|Allen Toussaint at the 2009 San Francisco Jazz Festival (S. Chernis)|
An artist synonymous with the gritty, funky R&B of the Crescent City, Toussaint played an integral part in many of the greatest hits to emerge from New Orleans since the 1950s, and his indelible contributions to popular music earned him a much-deserved induction into the Rock and Roll Hall of Fame in 1998.
Toussaint's presence graced hundreds of recordings for dozens of artists, including New Orleans mainstays Dr. John, The Meters, the Wild Tchoupitoulas Mardi Gras Indian Tribe, and Irma Thomas. He recorded 19 albums over his career beginning in 1958 and culminating with his 2013 solo release Songbook, showcasing the composer’s immortal tunes in an intimate piano and vocal setting. The album is a fitting finale to Toussaint’s life and career.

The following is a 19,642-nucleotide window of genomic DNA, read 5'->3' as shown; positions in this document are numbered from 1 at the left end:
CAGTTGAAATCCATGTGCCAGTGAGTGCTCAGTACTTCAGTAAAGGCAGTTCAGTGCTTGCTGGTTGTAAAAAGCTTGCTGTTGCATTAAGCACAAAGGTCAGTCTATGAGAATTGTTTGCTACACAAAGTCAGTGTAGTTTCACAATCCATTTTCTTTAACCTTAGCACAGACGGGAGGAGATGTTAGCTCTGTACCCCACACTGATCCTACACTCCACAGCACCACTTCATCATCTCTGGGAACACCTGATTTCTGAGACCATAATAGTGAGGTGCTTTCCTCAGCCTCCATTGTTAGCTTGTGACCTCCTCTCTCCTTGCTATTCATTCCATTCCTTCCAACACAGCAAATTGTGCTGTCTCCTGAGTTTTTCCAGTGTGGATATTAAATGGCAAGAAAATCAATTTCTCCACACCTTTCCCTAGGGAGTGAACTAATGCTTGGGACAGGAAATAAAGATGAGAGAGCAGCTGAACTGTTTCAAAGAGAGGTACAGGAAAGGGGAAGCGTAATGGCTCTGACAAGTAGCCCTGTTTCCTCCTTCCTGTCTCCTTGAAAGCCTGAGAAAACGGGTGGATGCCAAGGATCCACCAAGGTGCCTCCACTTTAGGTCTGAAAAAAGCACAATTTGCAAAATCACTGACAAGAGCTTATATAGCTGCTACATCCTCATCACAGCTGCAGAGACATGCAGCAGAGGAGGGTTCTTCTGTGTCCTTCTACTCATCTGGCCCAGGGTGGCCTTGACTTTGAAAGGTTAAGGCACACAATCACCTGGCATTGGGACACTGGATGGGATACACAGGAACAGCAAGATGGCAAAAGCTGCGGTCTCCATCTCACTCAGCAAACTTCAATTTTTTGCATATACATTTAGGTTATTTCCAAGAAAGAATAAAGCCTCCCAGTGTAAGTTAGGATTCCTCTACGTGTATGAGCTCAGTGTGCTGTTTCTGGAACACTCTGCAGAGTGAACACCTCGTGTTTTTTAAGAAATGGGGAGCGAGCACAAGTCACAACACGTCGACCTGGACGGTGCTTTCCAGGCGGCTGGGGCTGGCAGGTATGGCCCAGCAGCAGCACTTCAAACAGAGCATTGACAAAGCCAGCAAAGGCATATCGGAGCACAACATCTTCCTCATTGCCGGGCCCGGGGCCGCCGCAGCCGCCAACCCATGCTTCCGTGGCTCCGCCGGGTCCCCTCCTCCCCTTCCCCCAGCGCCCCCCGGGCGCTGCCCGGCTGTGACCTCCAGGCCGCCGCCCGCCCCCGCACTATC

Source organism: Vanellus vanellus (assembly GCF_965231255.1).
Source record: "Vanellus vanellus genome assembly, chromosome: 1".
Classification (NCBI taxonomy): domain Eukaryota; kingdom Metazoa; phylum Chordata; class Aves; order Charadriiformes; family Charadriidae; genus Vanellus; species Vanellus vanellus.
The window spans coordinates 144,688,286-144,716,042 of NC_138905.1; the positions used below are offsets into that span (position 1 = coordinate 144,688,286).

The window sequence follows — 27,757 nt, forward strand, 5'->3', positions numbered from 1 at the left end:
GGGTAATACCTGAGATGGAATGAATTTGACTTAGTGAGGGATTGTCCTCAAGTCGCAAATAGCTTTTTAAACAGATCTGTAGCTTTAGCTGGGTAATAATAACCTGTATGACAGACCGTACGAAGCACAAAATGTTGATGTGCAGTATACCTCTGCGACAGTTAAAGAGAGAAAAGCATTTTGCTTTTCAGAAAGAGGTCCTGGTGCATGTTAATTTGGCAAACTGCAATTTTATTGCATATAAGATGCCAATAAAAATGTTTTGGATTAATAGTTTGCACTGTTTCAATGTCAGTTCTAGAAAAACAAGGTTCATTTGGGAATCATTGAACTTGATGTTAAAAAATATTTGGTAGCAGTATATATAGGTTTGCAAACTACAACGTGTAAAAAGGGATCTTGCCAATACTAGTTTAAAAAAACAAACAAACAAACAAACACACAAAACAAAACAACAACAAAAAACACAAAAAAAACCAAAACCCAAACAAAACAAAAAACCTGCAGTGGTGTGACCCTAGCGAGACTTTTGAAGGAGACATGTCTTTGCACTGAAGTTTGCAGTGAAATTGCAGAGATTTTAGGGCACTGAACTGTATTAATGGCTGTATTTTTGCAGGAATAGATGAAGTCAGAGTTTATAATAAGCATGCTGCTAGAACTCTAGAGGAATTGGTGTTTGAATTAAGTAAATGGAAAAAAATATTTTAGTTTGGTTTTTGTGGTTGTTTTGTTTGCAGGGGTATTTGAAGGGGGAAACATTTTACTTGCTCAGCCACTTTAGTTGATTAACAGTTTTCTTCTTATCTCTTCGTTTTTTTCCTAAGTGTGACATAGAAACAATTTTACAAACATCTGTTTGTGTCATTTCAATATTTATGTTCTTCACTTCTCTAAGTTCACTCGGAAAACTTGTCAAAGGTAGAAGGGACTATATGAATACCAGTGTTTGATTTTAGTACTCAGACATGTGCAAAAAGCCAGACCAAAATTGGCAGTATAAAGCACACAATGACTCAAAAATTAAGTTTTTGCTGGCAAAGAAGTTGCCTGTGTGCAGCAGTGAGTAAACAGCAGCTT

The breadth of Allen Toussaint’s influence is truly incredible. His compositions have been recorded and performed by a veritable who’s-who of artists from all areas of popular music. The Pointer Sisters, Lee Dorsey, Ringo Starr, The Rolling Stones, The Who, The Doors, Iron Butterfly, Glen Campbell, Bo Diddley, The Yardbirds, The Band, Devo, Little Feat, the Jerrry Garcia Band and Otis Redding all covered his songs at points in their careers.
From writing immortal tunes like “Working in a Coal Mine,” “Fortune Teller,” “Southern Nights,” and “Get Out of My Life Woman” to producing albums for Patti Labelle, Robert Palmer, Paul McCartney and Solomon Burke, Toussaint’s influence spanned genres and generations. His legacy will live on forever.
Toussaint performed for SFJAZZ numerous times over the years, including his final appearance at the SFJAZZ Center last November with the Preservation Hall Jazz Band.